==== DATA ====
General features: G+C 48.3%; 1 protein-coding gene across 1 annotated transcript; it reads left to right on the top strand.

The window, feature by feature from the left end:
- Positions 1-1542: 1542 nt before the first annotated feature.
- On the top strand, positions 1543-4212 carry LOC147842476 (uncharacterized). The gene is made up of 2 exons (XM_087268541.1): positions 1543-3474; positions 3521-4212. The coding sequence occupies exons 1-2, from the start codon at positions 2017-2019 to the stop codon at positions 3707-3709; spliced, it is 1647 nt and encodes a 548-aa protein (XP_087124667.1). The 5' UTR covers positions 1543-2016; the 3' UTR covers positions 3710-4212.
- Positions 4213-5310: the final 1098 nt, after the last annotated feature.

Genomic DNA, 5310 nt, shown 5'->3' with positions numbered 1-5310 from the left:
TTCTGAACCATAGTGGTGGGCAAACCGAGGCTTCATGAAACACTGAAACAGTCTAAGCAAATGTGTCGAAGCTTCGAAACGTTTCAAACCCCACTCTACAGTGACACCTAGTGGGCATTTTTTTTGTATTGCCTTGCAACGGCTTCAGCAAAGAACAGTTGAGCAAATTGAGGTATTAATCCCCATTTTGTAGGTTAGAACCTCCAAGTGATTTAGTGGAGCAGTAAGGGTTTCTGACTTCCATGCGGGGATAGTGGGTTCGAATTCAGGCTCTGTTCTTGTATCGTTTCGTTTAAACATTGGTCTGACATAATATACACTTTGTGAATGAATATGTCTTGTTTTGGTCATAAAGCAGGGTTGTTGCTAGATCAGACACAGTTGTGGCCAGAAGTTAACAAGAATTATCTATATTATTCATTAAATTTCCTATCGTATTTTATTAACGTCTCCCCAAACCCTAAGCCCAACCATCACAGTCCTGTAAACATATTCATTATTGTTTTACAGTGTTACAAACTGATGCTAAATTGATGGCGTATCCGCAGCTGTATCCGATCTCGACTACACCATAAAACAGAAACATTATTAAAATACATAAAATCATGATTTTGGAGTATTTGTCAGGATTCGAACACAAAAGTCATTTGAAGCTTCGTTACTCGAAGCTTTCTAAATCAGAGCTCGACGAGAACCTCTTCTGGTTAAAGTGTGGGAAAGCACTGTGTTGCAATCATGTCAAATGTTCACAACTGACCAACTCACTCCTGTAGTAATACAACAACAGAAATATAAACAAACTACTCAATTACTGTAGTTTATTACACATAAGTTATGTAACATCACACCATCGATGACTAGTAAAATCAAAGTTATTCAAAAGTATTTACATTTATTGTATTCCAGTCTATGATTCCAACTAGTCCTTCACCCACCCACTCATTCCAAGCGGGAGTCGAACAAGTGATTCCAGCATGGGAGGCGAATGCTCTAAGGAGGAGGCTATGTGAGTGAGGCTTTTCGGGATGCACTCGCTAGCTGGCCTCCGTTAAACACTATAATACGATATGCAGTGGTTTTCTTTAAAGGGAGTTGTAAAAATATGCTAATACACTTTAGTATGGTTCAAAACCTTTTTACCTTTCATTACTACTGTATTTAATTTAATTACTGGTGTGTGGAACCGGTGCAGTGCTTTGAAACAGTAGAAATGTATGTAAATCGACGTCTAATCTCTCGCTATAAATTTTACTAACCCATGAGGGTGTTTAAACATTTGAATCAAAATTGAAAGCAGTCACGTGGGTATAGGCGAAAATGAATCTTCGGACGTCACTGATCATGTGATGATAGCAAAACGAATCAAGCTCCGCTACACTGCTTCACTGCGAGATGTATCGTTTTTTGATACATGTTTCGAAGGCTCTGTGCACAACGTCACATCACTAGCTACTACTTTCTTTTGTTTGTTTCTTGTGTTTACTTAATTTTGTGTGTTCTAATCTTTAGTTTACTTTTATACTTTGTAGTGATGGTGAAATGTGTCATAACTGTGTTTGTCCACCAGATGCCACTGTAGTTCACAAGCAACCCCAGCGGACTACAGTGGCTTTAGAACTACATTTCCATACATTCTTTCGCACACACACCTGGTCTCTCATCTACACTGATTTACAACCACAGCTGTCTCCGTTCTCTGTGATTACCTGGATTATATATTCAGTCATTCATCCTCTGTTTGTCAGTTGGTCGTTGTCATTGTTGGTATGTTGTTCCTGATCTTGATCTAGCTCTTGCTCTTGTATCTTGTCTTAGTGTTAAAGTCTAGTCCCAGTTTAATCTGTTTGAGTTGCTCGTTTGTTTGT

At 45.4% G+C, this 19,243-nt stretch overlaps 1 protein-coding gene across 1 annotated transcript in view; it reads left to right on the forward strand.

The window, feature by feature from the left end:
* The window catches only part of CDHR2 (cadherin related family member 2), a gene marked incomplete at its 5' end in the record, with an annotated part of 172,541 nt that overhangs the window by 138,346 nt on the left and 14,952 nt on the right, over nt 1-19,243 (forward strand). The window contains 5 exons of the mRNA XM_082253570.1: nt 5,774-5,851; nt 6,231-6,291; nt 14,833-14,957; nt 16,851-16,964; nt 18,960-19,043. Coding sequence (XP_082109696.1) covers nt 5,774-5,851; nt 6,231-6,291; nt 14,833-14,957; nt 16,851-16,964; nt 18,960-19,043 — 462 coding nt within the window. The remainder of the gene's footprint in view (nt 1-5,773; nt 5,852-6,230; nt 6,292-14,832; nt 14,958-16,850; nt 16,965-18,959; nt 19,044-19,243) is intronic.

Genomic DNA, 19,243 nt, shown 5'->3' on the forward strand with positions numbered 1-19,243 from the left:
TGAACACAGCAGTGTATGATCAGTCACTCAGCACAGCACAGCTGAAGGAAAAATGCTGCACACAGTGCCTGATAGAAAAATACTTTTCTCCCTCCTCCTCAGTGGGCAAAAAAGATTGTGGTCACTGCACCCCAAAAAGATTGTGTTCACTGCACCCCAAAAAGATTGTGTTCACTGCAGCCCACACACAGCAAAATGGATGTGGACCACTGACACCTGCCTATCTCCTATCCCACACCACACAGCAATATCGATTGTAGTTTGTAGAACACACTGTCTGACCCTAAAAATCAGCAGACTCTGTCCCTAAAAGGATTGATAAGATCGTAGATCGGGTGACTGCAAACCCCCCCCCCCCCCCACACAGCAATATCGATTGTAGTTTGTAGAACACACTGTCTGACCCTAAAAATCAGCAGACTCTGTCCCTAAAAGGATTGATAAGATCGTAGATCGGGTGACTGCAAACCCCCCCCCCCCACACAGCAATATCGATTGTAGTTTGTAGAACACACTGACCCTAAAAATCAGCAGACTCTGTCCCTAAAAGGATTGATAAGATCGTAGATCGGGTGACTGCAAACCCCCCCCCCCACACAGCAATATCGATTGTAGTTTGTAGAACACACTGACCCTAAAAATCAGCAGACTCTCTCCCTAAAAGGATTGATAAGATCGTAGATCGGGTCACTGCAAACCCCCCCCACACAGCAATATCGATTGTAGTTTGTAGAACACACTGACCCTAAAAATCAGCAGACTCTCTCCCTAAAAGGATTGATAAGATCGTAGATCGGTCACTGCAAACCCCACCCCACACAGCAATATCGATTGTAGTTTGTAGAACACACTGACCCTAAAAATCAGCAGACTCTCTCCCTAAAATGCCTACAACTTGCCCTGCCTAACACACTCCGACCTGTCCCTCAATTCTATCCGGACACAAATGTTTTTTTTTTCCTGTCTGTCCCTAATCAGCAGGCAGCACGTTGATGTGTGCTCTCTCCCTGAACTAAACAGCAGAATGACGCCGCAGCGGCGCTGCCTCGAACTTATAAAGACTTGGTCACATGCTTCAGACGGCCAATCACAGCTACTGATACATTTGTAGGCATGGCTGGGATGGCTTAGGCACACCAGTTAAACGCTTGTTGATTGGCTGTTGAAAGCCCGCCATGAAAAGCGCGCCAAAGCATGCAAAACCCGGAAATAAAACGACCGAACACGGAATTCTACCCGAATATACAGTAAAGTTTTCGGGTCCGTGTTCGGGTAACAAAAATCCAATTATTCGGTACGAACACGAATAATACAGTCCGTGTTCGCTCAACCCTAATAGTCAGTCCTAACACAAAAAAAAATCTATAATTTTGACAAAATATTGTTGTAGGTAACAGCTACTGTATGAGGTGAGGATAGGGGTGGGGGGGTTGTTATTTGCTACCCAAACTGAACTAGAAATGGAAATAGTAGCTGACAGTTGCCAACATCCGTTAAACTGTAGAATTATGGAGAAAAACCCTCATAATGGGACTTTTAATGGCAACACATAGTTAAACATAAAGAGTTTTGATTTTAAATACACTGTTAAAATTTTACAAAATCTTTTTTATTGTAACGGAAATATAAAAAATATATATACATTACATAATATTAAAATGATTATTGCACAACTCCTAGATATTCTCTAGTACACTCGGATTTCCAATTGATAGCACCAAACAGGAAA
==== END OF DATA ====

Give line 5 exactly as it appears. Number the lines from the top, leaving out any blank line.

- Positions 4213-5310: the final 1098 nt, after the last annotated feature.